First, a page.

I’d guess most people will find these differences tough to perceive. But if MIT’s research is applicable to gamers, it implies the latency improvements high-refresh monitors provide are perceptible to the most sensitive players.

2023 is an ideal year to buy a high-refresh display

We’ve taken a long tour through the many benefits of high refresh displays. They improve motion resolution and reduce input latency, two traits that are critical to the perception of a smooth, crisp, and responsive PC. But these are only half the reason why now is the ideal time to upgrade to a higher refresh rate. The other half is found in the major price cuts 240Hz and 360Hz displays received this year.

LG UltraGear 27GR83Q-B is the perfect example. It’s a 27-inch, 1440p, 240Hz gaming monitor with excellent image quality that retails for as little as $349.99 on Amazon. That’s less than the typical retail price of the outgoing 27GL83A-B (a 27-inch, 1440p, 144Hz monitor) at the end of 2021. The 27GL83A-B is still for sale, but it’s now priced at just $250.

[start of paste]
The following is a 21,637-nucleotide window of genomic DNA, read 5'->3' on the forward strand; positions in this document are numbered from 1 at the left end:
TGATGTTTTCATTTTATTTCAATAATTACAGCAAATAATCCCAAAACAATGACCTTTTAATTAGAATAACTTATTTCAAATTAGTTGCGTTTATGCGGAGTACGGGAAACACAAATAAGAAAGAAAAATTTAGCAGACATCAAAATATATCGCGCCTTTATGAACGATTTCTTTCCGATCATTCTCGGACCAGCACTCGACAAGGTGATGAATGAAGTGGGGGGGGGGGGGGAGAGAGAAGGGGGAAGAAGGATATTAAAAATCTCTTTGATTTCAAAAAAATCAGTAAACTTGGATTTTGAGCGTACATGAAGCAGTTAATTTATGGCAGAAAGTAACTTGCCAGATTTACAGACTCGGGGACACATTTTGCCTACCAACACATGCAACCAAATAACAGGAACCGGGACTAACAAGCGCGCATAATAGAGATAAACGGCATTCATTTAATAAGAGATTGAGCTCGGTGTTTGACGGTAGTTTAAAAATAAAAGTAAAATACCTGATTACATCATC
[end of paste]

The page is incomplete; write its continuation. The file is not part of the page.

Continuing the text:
Or consider the Alienware AW2523HF. It’s the successor to Alienware’s AW2521H, the company’s first 360Hz monitor, which sold for $899.99 at launch. Today, you can pick up the AW2523HF for as little as $299.99 (though it’s more commonly available for $420). That’s a three-fold reduction in price over three years.

It’s natural to expect new technology to become affordable over time, but the current pace of price cuts is incredible. It’s also unlikely to last, as future improvements in refresh rate may prove difficult. I recently spoke with Dell’s VP of Displays, Yoon Lee, for IEEE Spectrum, and the challenges she laid out are significant. Pushing past 500Hz will require new display technologies, new connection technologies, and more powerful GPUs.

Brad Chacos/IDG

For now, however, GPUs lean in favor of high refresh displays. The Blockchain fury is over and video card pricing, though still steep compared to a decade ago, is tolerable.